"So many countries, for example, already have e-money regulations. We have models. We have fintech laws like Mexico or Chile, now recently, and soon in Ecuador. We have Open Banking, Open Finance, and the three main markets are already creating a regime for financial data sharing, a scheme secured to authorized third parties. There are some business segments where we have not yet made progress, such as we would like to, for example, the crypto issue", he says.
There we still have a debt with the industry in creating a regulatory framework that ensures the roles and responsibilities of data service providers and consumers. And the financial institutions themselves that provide infrastructure for them. But if we upload all these X-rays and compare them with other markets, the scenario is optimistic.
Verticals within the fintech world and hyper-personalized services
Edwin says there is an essential agenda within fintech right now: Open Finance, Cross-Bullet Payments, Crypto, and Real-Time Payments. Diego affirms there is a hyperspecialization of financial services, allowing greater financial inclusion. In Diego's perspective, this financial inclusion must arrive with a more significant substance of financial education because FinTechs always think about the young person, about putting a credit card or a credit bucket on them. After all, it is the most profitable banking business.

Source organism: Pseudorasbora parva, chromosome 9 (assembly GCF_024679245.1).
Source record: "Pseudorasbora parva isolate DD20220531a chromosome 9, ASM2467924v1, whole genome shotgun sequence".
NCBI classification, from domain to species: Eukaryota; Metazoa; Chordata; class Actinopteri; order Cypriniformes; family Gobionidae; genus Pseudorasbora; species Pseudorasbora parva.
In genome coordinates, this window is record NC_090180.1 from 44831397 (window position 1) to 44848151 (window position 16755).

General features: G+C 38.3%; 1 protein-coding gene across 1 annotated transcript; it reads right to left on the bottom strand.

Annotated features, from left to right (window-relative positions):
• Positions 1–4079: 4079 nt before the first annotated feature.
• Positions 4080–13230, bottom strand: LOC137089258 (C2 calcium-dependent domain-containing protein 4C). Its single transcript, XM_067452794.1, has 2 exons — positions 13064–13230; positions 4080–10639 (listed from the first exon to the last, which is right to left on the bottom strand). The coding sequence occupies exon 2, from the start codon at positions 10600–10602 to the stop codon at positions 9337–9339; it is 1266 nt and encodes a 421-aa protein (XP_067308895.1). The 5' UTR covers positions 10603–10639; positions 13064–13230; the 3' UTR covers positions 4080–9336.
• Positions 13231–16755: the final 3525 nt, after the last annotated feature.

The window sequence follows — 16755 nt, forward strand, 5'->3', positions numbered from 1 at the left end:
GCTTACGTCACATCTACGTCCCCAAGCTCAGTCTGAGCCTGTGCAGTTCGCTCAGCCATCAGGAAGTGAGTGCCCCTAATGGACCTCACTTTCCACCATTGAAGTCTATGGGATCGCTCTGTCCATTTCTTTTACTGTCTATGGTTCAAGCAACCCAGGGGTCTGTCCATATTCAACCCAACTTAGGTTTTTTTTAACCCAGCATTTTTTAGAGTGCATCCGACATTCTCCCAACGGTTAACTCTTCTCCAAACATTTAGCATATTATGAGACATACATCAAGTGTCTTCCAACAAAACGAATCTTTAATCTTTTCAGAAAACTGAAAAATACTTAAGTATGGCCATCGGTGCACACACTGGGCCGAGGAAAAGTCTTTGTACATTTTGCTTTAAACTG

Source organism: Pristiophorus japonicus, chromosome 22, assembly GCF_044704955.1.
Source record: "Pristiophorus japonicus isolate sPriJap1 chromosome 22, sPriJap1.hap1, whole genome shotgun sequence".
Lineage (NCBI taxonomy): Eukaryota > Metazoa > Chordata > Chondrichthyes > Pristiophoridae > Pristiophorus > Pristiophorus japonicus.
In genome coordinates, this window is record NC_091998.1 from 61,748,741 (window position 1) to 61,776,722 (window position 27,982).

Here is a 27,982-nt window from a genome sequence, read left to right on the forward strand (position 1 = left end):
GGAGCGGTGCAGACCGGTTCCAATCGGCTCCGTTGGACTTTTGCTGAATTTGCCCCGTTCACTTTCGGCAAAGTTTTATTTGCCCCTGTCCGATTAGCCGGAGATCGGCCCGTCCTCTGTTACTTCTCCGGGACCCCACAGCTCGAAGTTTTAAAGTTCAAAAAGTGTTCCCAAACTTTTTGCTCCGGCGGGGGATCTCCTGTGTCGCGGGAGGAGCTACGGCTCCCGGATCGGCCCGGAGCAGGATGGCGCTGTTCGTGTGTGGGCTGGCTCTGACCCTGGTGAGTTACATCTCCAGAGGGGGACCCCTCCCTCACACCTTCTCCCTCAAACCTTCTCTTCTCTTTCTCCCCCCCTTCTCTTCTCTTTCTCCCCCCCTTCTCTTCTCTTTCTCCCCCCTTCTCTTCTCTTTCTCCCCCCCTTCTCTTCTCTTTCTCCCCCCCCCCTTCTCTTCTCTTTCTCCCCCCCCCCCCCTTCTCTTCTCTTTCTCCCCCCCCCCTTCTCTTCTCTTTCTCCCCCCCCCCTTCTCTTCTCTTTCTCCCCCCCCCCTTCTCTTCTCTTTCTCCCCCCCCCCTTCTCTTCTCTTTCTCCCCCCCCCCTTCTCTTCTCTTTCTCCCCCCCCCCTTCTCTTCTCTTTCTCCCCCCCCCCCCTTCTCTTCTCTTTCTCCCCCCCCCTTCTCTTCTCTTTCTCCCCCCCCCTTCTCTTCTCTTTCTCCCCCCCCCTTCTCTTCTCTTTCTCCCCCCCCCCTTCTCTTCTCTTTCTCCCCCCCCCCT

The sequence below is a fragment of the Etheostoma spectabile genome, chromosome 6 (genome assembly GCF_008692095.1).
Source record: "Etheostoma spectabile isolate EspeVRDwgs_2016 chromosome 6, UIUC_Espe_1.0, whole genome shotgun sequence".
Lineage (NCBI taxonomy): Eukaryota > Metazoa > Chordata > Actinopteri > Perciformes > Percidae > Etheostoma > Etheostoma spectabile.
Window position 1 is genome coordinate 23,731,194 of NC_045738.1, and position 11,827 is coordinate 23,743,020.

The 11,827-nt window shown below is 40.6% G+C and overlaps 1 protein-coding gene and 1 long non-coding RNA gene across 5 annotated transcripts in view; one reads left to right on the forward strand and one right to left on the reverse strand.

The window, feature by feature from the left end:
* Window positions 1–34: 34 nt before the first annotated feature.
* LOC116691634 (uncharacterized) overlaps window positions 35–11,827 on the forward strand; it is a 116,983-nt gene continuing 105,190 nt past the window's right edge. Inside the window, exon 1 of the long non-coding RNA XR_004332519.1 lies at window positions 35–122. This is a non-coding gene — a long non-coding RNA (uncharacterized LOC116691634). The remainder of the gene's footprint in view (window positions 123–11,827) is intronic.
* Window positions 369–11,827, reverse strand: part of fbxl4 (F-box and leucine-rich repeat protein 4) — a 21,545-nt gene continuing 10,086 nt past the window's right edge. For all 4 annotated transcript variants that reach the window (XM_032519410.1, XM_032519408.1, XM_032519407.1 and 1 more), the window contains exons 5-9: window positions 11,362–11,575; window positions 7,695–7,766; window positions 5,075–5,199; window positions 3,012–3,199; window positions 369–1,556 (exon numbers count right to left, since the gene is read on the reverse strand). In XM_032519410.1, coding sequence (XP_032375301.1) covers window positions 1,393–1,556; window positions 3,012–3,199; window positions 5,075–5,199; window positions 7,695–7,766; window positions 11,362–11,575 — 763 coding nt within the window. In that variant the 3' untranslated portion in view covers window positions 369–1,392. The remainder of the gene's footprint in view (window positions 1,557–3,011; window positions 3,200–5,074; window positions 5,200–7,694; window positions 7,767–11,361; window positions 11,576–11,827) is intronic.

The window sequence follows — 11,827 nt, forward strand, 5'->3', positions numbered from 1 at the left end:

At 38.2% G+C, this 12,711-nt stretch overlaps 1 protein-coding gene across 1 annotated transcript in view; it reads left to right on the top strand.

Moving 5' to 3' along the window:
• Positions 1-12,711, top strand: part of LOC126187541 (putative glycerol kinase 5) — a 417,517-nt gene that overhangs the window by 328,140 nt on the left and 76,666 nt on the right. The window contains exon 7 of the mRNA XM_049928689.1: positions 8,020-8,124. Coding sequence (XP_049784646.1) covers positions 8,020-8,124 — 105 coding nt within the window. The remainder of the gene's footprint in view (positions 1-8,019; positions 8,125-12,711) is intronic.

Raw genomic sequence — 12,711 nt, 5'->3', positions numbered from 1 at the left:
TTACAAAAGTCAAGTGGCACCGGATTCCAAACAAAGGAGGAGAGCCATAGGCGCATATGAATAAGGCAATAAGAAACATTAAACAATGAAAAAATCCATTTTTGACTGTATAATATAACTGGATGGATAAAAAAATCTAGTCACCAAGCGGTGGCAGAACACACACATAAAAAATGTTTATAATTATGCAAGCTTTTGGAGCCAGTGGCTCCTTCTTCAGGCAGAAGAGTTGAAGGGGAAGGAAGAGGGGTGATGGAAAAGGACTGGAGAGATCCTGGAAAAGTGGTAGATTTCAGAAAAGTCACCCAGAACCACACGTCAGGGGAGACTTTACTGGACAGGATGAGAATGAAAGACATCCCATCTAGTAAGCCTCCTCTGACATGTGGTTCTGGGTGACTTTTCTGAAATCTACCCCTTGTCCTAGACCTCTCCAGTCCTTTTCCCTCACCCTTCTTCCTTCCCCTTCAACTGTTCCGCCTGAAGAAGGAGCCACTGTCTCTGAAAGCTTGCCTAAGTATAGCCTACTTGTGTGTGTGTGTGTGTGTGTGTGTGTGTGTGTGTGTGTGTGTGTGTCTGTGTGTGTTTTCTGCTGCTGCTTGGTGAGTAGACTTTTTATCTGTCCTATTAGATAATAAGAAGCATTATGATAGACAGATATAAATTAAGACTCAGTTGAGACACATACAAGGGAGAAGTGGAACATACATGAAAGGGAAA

Within the fintech verticals, there are several personalized services according to the needs of different users. There are pay tech companies: whose role is to generate value within the payment chain. There are wallets and payment getaways. Some reg-techs support financial institutions' back, middle, and front offices.
There are credit platforms with their resources and assets, such as Zinobe, Khuski, and Konfio, that help MSMEs better control their finances with electronic invoicing, digital payroll settlement, digital taxes, and electronic invoices with an electronic signature. Then we have the PFN, the Personal Financial Management, and all those farms that help people better control their finances.